Digital History

Archiving and Commemorating Japan’s Triple Disaster

Radiation hotspot in Kashiwa, Japan, February 2012
Radiation hotspot in Kashiwa, Japan, February 2012

On 11 March three years ago, the Tōhoku region of northeastern Japan was struck by a ‘triple disaster’ of a massive earthquake, a devastating tsunami and the resulting meltdown at a nuclear power plant in Fukushima, the world’s worst nuclear incident since Chernobyl.

Alongside responses to the human and environmental impact of these three interlinked disasters, historians also sprung into action to preserve, restore and provide access to important historical materials. To mark the third anniversary of the 3.11 disaster, History Workshop Online asked Nick Kapur and John Morris to write about two projects that they have been centrally involved in.

The Japan Disasters Digital Archive, initiated by Harvard University’s Reischauer Institute of Japanese Studies and bringing together a range of partner organisations, sought to capture the vast amount of ‘born digital’ content produced in the aftermath of the disaster. It also developed unique tools to map and provide user interactivity with these materials. Nick Kapur is the project manager of the archive and a postdoctoral fellow at the Reischauer Institute. His article on their work is here.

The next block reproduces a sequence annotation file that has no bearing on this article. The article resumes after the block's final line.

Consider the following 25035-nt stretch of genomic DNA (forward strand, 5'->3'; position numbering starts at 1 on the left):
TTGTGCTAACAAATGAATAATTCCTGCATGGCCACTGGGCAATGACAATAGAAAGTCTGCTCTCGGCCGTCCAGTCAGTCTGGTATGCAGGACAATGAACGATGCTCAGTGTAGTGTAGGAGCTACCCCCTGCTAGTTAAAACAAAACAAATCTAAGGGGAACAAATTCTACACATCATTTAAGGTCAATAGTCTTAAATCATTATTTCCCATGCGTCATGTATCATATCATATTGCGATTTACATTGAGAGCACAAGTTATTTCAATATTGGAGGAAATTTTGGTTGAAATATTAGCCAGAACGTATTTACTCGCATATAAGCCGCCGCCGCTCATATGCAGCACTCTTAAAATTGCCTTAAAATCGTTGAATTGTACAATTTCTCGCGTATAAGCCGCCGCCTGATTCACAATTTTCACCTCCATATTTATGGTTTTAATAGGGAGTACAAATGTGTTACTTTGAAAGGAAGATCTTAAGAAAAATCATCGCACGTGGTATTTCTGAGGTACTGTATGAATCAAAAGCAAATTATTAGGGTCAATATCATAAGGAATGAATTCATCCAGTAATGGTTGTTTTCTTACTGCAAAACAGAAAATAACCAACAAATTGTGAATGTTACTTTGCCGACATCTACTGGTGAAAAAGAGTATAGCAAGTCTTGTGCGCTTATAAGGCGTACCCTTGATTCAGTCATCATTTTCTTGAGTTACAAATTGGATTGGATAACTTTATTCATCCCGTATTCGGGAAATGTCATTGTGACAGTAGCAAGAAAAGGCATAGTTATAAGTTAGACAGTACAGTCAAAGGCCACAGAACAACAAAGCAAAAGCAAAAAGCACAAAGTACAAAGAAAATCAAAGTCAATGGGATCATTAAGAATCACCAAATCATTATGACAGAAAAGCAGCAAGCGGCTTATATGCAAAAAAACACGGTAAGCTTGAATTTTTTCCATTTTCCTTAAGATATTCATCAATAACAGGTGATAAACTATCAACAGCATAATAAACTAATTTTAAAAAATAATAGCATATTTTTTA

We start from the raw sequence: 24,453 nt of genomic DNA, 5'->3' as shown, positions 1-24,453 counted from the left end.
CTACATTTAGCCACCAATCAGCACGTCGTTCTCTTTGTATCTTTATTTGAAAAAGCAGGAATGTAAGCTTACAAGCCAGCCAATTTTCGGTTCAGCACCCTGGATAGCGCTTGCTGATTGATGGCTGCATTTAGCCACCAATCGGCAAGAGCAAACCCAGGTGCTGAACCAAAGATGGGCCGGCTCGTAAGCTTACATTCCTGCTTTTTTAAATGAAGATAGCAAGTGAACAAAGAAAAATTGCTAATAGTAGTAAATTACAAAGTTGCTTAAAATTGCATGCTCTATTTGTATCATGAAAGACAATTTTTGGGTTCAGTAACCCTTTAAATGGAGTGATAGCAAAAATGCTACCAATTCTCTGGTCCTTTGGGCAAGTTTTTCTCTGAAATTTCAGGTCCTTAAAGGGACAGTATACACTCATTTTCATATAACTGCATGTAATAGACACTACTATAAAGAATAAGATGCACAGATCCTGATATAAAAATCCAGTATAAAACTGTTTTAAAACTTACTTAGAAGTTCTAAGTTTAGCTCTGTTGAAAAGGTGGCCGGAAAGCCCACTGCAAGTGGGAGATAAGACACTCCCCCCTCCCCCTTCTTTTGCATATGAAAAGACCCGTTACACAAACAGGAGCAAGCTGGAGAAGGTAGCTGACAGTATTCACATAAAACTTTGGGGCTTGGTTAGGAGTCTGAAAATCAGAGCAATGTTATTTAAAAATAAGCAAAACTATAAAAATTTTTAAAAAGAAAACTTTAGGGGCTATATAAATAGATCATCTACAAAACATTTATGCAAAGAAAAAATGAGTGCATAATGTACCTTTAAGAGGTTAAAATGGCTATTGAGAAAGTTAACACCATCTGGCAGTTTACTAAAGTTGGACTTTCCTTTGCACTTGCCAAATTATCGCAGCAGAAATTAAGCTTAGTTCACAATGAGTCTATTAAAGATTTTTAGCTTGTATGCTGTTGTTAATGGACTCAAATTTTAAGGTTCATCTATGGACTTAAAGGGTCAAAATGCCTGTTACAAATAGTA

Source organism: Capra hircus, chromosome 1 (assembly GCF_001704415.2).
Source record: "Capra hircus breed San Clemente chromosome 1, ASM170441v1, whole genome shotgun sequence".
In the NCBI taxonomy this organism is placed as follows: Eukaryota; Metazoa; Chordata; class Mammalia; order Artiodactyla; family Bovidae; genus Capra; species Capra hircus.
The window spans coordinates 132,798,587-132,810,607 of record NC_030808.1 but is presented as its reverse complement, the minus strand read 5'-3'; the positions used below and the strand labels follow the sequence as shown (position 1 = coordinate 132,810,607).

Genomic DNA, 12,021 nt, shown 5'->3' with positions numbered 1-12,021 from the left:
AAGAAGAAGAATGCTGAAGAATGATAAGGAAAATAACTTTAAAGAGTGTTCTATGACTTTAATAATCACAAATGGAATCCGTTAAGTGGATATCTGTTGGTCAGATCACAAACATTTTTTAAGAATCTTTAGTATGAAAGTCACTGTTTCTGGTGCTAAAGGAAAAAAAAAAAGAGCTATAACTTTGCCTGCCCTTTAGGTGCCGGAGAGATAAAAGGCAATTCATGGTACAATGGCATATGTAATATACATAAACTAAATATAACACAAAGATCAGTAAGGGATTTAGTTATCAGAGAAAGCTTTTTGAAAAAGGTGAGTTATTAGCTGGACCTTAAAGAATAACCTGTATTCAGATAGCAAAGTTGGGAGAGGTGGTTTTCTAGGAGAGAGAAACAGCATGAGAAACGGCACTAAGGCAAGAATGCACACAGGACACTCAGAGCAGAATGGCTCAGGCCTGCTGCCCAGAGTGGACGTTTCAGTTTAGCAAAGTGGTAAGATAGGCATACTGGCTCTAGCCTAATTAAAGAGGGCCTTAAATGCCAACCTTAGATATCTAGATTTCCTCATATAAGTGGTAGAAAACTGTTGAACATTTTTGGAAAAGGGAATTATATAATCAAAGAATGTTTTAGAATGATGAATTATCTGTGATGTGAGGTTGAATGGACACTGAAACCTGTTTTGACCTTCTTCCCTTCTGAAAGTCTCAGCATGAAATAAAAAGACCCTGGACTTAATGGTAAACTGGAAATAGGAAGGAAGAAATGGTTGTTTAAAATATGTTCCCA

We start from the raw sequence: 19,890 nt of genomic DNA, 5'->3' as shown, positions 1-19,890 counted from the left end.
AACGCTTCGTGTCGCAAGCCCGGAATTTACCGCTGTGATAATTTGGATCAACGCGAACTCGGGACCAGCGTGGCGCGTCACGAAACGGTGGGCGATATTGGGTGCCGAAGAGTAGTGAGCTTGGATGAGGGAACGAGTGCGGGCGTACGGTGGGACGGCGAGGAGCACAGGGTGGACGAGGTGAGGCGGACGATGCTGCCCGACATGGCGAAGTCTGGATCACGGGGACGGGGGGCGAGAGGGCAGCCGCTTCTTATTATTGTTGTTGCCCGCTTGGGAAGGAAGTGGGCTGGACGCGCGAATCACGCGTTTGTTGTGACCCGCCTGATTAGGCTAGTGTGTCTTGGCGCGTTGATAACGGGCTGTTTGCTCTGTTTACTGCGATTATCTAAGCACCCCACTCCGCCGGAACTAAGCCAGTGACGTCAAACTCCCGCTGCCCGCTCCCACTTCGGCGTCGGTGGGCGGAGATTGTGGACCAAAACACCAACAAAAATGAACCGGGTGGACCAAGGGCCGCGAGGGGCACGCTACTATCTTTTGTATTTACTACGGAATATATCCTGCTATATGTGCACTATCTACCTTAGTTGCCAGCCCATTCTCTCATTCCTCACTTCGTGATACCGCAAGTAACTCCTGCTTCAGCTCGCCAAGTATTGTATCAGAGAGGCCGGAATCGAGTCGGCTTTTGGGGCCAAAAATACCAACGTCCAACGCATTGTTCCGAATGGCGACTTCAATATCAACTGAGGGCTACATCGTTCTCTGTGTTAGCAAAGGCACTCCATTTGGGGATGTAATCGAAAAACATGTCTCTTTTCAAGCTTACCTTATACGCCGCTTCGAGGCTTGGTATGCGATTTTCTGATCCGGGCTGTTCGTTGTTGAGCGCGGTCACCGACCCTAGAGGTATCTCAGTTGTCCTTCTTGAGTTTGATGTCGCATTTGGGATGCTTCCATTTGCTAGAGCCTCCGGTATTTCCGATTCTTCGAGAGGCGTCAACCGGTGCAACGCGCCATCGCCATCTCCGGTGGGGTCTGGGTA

The Miyagi Shiryō Net is a ten year old network of historians, local government officials and members of the community that recognised the fragility of Japan’s historical records, which are often located in private collections and are susceptible to damage caused by Japan’s geological fragility. In the aftermath of 3.11, members utilised the extensive community-building work that had been done over the previous decade to identify at-risk collections and intervene where possible to salvage, repair and/or document these materials. John Morris is a director of the network and a professor at Miyagi Gakuin Women’s University. His article on their activities is here. The network’s English language materials are in the process of being updated, so check back at their site for more details about the work of the network in coming months.

The work of these two organisations in the aftermath of such large-scale devastation highlight the important role that historians can play as communities prepare for and recover from transformative historical events.

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